Dear Journal, I was in the little town of Rome on July 4th 1817, meand about 200 other men were digging this ditch that was going to be calledThe Erie Canal and was supposed to go all the way though New York, by handwith only picks and shovels to help. Day after day all we did was dig,sleep and eat, we needed some action, finally it happened. It was the GreatCayuga Swamp near Montezuma, where we dug all day in it only to find ithad filled back in by the morning, so we pounded posts about 2 feet intothe ground, then put huge retaining walls to shore up the sides of theswamp.
Even though that job was all done, still lots of us suffered from malariabecause of the mosquito infested swamp we had passed, and the men who hadit succumbed to the sickness.
Unfortunately we had another problem and that was the Irondequoit CreekValley. We were forced to build a number of locks in order to go down oneside and up the other. We couldn't make an aqueductbecause there was no aqueduct water supply, but fortunately we were ableto design a great embankment connecting the hills formed by glacier outwashes on either side of valley with fill to carry the canal 70 feet abovethe valley floor.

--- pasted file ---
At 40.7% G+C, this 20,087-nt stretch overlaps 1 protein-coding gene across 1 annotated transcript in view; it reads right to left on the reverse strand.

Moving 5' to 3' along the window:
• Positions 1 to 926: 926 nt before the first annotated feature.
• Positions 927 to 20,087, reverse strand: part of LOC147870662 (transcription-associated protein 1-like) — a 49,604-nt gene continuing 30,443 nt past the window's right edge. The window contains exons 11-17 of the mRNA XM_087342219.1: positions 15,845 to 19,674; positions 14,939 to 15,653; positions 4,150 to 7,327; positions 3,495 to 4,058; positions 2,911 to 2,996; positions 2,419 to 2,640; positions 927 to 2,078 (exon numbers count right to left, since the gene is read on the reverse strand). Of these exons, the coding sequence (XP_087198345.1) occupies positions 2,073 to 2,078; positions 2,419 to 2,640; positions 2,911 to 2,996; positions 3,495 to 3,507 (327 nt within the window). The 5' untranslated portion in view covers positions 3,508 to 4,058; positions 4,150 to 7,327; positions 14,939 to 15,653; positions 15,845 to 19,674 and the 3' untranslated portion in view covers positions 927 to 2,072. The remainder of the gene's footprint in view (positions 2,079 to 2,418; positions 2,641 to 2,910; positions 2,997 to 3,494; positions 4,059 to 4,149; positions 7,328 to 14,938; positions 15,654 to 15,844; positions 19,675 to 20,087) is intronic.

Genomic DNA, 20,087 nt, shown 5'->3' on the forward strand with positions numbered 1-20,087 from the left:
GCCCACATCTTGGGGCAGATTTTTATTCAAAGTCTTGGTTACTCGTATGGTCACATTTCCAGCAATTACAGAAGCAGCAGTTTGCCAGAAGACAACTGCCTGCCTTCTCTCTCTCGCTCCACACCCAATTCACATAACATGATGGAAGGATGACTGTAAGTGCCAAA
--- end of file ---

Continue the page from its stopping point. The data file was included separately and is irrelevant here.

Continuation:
By then we thought that was the worst of the problems, but it wasn't!Crossing the Mighty Genesee River was the next challenge, because Rochester'srivers were disrupted by flood waters almost every year meaning we'd haveto build huge stone aqueduct all the way across the river which was 800feet across.
Finally the last obstacle was the Niagara Escarpment, which was sheercliffs near Lockport. We had to chisel five pairs of combined locks throughthe stone carrying the canal up or down a vertical rise of 50 feet andconnect it with the Buffalo secion. The double locks allowed two ways oftraffic.
With this final obstacle solved the canal was complete! I felt likeI could sleep for a whole year after all that work!
Special Features of the Erie Canal